NAIROBI TAUGHT ME MORE THAN I COULD EVER LEARN AT ANY SCHOOL!

The Star (St. Lucia) - - LOCAL - By Michele-Lau­ren Hack­shaw

Liv­ing in Nairobi, Kenya and trav­el­ing through ru­ral ar­eas was an ex­pe­ri­ence I shall al­ways re­mem­ber. Some who’ve never had the op­por­tu­nity may think of Nairobi, Africa on the whole, as an epit­ome of back­ward­ness. I went there at age thirteen, not know­ing what to ex­pect. As it turned out, I was stunned on ar­rival. I never ex­pected to see malls far larger than those here in Saint Lu­cia, huge man­sions and wide streets bustling with ac­tiv­ity. The nightlife was noth­ing short of a teenager’s fantasy. That is not to say the cap­i­tal of Kenya has ev­ery­thing. Re­mem­ber it is still a de­vel­op­ing coun­try. As for the peo­ple, I found them very friendly, laid back and nearly al­ways help­ful.

Go­ing to the ru­ral ar­eas was a ma­jor eye-opener. I was shocked at the life­style, so dif­fer­ent from what I saw in the cap­i­tal. I en­joyed learn­ing about how the peo­ple prized their cat­tle, their goats and sheep. So many dif­fer­ent tribes, too, all with their own unique cus­toms. Try to imag­ine the liv­ing quar­ters: homes made of mud and cow dung, beds con­structed from bits of wood. And then there is the area in each home re­served for the an­i­mals. Some of the quar­ters were barely large enough to ac­com­mo­date a reg­u­lar fam­ily of seven but the an­i­mals were given their own space. All light­ing was nat­u­ral. Dur­ing the day it came from the sun; at night from open fires.

I went on th­ese trips with my mother; she started an or­ga­ni­za­tion to help fam­i­lies in th­ese ar­eas. Here is an­other thing I will long re­mem­ber: the way the kids loved go­ing to classes. They held ed­u­ca­tion in high re­gard. Few of them ever cut classes with­out good rea­son. Un­for­tu­nately many were left with no choice; ei­ther their par­ents could not af­ford to send them to school or the chil­dren were needed at home to help their par­ents earn an in­come suf­fi­cient to feed their large fam­i­lies. Many stu­dents could not at­tend school be­cause one of their cows had strayed or had been stolen. Or for a num­ber of girls, their men­strual cy­cle got in the way. Par­ents of­ten did not have the money to pay for san­i­tary nap­kins.

As for the schools, they were usu­ally short of pen­cils, note­books, ex­er­cise books, text­books, black­boards and chalk. Classes were of­ten held in the open air. You may ask: with­out sta­tionery how did they write? They wrote in the dirt with their fore­fin­ger! Of course, the writ­ing didn’t stay very long vis­i­ble; it got blown away by the wind or was wiped out by rain. Stu­dents needed an un­com­mon sense of re­call.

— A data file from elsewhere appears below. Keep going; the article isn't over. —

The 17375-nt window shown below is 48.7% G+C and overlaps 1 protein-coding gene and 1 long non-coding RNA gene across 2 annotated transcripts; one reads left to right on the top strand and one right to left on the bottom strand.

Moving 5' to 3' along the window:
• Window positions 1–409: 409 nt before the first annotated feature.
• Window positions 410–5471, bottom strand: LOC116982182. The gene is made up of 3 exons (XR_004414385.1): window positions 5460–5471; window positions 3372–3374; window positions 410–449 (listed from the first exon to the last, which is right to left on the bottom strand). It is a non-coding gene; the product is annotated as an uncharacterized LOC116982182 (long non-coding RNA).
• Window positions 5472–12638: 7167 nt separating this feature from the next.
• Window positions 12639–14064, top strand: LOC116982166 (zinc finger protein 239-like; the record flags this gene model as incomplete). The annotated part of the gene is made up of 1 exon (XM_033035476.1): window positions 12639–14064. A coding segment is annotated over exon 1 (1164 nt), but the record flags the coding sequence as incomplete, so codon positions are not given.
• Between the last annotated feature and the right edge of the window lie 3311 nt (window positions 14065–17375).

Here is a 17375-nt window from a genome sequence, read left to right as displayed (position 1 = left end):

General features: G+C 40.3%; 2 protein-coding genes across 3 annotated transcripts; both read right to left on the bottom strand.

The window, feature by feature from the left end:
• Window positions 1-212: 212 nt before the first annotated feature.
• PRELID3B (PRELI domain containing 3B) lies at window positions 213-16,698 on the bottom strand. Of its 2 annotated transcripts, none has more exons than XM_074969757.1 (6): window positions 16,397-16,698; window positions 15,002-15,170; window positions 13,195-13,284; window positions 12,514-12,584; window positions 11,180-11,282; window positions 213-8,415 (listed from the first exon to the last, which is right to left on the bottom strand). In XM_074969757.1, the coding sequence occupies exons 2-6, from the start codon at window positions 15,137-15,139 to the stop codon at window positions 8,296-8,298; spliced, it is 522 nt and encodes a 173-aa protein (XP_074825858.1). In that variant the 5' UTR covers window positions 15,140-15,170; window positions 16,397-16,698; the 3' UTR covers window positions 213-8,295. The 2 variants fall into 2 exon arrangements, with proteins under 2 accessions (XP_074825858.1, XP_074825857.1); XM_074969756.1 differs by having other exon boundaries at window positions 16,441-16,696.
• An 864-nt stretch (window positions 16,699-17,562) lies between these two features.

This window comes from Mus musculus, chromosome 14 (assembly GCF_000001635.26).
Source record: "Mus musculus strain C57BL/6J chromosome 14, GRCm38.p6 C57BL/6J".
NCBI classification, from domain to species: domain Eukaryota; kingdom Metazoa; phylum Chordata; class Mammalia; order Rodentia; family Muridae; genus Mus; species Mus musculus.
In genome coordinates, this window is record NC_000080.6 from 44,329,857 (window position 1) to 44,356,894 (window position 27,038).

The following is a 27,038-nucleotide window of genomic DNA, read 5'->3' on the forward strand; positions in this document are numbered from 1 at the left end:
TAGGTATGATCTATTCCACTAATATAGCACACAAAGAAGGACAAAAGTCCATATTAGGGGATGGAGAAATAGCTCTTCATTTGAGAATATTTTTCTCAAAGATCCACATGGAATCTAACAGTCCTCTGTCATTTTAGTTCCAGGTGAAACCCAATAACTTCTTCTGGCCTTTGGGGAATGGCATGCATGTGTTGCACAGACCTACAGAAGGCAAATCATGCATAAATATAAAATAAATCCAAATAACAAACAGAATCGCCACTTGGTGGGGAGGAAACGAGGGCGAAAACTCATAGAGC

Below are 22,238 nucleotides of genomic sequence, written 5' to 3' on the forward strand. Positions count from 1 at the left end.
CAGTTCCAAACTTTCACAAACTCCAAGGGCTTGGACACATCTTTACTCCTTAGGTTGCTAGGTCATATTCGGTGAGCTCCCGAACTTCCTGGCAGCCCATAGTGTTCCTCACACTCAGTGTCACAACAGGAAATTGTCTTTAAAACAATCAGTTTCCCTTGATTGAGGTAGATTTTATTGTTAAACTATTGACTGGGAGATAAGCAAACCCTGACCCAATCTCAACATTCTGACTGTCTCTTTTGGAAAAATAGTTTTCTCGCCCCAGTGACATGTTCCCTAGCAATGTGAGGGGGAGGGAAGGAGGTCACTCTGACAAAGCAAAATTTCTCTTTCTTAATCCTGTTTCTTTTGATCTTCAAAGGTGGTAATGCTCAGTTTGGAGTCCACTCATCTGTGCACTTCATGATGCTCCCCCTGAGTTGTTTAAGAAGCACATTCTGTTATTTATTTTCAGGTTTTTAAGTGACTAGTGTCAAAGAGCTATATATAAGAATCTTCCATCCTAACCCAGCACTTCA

Ar­ranged mar­riages are com­mon­place among the tribes. Mar­riages are based on how much cat­tle a suitor can af­ford. In some com­mu­ni­ties tod­dlers wear tribal neck­laces to in­di­cate they have been taken. The num­ber of neck­laces around the necks of young girls tells when they are old enough to get mar­ried, usu­ally to much older men. The girls have no say in the mat­ter.

I started out say­ing how ad­vanced was the cap­i­tal of Kenya but re­ally it’s no heaven. Hustlers are ev­ery­where try­ing to sell pi­rated DVDs, flow­ers, fruit, hand-carved crafts, an­i­mal feed, even rab­bits, kit­tens and pup­pies in boxes. The items don’t be­long to the ven­dors. Rather they be­long to peo­ple who are the equal of slave own­ers. If a ven­dor falls short of his or her sales quota, there is usu­ally a heavy price to pay: in some cases bro­ken limbs. Many of th­ese dis­abled for­mer ven­dors are aban­doned to beg on the streets for sur­vival, usu­ally ac­com­pa­nied by a poor rel­a­tive still able to see.

I will al­ways cher­ish the time I lived in Nairobi. I learned there to be grate­ful for things most peo­ple might take for granted. I learned to do with­out. At a young age I was priv­i­leged to wit­ness how hard life can be. I feel sorry for peo­ple who have a hun­dred times as much as the tribes­men I met in Kenya yet have no idea what­so­ever how lucky they are.

Their cat­tle, sheep and goats are held in high re­gard by Nairobi’s Ma­sai tribe.

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